81 F3d 161 United States v. L Giles
81 F.3d 161
UNITED STATES of America, Plaintiff-Appellee,
Benjamin L. GILES, Jr., a.k.a. Smitty, Defendant-Appellant.
United States Court of Appeals, Sixth Circuit.
April 2, 1996.
NOTICE: Sixth Circuit Rule 24(c) states that citation of unpublished dispositions is disfavored except for establishing res judicata, estoppel, or the law of the case and requires service of copies of cited unpublished dispositions of the Sixth Circuit.
Before: MERRITT, Chief Judge; BATCHELDER, Circuit Judge and DOWD,* District Judge.
Benjamin L. Giles, Jr., appeals a district court judgment of conviction and sentence. The parties have waived oral argument, and this panel unanimously agrees that oral argument is not needed. Fed.R.App.P. 34(a).
In 1992, a jury convicted Giles of conspiracy to possess with intent to distribute cocaine, cocaine base, and marijuana in violation of 21 U.S.C. §§ 841(a)(1) and 846. The district court sentenced Giles to 235 months of imprisonment and five years of supervised release and imposed a $50 special assessment. Giles filed a timely appeal.
In September 1994, Giles filed two separate pro se briefs raising the following issues: (1) whether the district court improperly admitted a videotape of a conversation between Giles's co-conspirators; (2) whether the district court improperly admitted evidence of a co-conspirator's arrest; (3) whether the district court improperly instructed the jury on the elements of conspiracy; and (4) whether the district court should have required the jury to return a special verdict specifying the controlled substances that were the object of the conspiracy. This court subsequently appointed counsel for Giles. In his brief, counsel raised these additional issues: (5) whether sufficient evidence existed to support Giles's conviction; (6) whether the district court improperly admitted the statements of Giles's co-conspirators; (7) whether Giles was denied a fair trial when the jury observed two of his co-defendants in handcuffs; and (8) whether the district court improperly calculated Giles's criminal history score. Counsel for both parties have waived oral argument.
Upon review, we determine that Giles's challenges to his conviction are meritless. The district court properly admitted the testimony of Giles's co-conspirators, as well as a videotape conversation between two co-conspirators. See United States v. Clark, 18 F.3d 1337, 1341 (6th Cir.), cert. denied, 115 S.Ct. 152 (1994). The district court also properly admitted evidence of a co-conspirator's arrest. The court properly instructed the jury on the charge of conspiracy. See United States v. Easley, 942 F.2d 405, 411 (6th Cir.1991). Further, the court was not required to obtain a special verdict from the jury specifying the controlled substances underlying Giles's conviction. Sufficient evidence supports Giles's conviction. See United States v. Wilson, 27 F.3d 1126, 1132 (6th Cir.), cert. denied, 115 S.Ct. 452 (1994). Giles has not demonstrated that the jurors' alleged viewing of co-defendants in handcuffs was inherently prejudicial or caused actual prejudice. See United States v. Barger, 931 F.2d 359, 371 (6th Cir.1991).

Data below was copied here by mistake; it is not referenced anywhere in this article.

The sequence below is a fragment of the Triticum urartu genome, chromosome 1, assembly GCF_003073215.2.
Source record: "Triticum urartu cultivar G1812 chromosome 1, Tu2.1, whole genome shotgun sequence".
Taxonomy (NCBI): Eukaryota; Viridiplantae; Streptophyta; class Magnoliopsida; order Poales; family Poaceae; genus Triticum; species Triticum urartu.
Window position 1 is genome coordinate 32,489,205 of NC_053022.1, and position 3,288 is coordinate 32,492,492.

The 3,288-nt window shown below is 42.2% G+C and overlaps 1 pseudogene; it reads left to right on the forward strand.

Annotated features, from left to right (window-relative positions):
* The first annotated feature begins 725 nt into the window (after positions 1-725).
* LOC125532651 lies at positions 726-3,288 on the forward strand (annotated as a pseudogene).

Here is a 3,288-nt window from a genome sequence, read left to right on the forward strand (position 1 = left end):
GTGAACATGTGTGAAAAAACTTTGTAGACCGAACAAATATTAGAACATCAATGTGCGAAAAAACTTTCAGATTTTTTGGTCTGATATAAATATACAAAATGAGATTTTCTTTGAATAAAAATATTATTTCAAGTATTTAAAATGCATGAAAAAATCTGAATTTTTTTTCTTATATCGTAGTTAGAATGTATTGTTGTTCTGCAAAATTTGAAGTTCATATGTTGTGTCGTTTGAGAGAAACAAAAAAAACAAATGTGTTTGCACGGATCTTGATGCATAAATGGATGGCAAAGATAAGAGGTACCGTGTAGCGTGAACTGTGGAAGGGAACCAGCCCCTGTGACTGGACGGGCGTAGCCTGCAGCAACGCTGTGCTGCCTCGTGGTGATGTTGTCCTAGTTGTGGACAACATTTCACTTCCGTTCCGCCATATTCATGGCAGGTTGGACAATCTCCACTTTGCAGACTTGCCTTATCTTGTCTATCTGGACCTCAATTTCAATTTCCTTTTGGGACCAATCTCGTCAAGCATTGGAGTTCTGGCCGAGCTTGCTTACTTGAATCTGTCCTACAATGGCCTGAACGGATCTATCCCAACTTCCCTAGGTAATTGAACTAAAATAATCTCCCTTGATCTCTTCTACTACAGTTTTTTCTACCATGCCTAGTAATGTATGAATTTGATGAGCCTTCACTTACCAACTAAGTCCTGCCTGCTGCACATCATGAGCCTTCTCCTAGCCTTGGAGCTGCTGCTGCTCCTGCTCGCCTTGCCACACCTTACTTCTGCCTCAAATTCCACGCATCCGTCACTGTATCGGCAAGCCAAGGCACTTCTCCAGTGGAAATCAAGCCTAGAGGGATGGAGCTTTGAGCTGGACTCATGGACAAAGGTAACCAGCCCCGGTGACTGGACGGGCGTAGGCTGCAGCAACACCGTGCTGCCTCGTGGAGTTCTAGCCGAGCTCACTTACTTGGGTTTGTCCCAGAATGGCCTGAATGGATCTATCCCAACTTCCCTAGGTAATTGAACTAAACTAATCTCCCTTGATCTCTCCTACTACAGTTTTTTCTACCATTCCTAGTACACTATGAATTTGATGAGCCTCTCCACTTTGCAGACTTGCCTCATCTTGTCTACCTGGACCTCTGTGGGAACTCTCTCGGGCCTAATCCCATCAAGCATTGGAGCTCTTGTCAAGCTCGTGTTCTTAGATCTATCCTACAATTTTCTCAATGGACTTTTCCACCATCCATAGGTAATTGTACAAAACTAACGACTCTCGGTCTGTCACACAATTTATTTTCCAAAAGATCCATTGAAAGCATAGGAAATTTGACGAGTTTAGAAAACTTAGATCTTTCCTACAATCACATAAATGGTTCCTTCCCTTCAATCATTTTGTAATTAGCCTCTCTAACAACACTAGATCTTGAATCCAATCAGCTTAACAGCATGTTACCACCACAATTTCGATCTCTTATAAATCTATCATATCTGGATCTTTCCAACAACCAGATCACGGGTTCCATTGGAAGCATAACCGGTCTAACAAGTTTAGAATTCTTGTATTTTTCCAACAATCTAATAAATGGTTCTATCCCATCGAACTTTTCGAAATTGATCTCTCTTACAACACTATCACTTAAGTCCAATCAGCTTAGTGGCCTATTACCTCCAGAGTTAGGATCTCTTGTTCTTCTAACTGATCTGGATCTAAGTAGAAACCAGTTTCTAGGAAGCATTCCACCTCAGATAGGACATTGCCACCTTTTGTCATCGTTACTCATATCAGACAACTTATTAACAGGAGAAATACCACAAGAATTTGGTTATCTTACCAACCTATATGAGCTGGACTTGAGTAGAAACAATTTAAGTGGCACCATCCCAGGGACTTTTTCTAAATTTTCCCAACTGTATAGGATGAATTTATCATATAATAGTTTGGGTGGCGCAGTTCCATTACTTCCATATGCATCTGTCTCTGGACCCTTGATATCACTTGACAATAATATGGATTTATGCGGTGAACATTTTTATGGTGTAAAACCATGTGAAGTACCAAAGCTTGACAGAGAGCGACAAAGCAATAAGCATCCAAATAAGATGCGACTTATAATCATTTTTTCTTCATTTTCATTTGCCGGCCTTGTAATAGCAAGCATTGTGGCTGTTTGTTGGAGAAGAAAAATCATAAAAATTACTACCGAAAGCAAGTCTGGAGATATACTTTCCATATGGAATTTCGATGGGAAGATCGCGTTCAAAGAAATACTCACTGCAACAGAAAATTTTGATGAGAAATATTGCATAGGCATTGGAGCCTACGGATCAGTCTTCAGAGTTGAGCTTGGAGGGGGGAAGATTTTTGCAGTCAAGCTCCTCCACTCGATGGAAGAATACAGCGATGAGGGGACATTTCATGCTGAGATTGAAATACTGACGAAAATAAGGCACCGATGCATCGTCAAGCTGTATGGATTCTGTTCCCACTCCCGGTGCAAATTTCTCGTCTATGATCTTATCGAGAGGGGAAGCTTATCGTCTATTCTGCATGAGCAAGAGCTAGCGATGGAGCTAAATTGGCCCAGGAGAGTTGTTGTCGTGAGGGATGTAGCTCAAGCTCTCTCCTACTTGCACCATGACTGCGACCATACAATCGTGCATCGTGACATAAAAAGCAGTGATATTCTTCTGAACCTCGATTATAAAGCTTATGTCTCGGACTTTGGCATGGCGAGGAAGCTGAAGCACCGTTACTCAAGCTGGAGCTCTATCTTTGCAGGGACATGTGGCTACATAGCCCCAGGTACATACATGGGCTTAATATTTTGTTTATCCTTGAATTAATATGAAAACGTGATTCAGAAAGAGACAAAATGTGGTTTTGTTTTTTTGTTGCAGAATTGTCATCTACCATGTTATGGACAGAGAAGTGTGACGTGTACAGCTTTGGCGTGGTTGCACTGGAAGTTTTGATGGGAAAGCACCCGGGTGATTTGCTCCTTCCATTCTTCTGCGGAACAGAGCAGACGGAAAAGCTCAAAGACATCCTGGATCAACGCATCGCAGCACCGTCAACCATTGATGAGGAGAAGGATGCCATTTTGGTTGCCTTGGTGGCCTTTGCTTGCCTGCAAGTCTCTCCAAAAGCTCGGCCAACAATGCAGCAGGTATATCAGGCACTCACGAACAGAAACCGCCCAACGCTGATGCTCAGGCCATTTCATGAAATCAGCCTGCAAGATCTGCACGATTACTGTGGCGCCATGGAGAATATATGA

We also conclude that the district court properly sentenced Giles. At the sentencing hearing, the district court concluded that Giles's relevant conduct under the Sentencing Guidelines included at least 15 kilograms of cocaine, but less than 50 kilograms of cocaine. The resulting base offense level was 34. See USSG § 2D1.1. With a two level increase for being an organizer or leader of the criminal activity pursuant to USSG § 3B1.1, Giles's total offense level was 36. (We note that, although Giles's judgment of conviction and sentence erroneously indicates that Giles's total offense level was 34, the sentencing transcript clearly reflects that the district court determined that Giles's total offense level was 36.)
In calculating Giles's criminal history category, the district court relied on a June 22, 1989 sentence for driving with a suspended license and a July 8, 1991 sentence for possession of a controlled substance. Although these offenses were committed after the June 1987 commencement of the conspiracy of which Giles was convicted, they were, nonetheless, properly included as "prior sentences" under USSG § 4A1.2 because the chronology of sentencing controls, rather then the chronology of commission of the crimes. See United States v. Escobar, 992 F.2d 87, 89 n. 2 (6th Cir.1993); United States v. Beddow, 957 F.2d 1330, 1337 (6th Cir.1992). Further, the district court properly included the conviction for driving with a suspended license since Giles was sentenced to one year of probation. See USSG § 4A1.2(c)(1). With an additional conviction for breaking and entering and the inclusion of two points for committing the instant offense while on probation, Giles had five criminal history points, which placed him in criminal history category III. Giles's total offense level of 36 and criminal history category of III resulted in a guideline range of 235 to 293 months (as is correctly reflected in the judgment of conviction and sentence). The district court sentenced Giles at the bottom of that range.
Accordingly, we affirm the district court's judgment.
The Honorable David D. Dowd, Jr., United States District Judge for the Northern District of Ohio, sitting by designation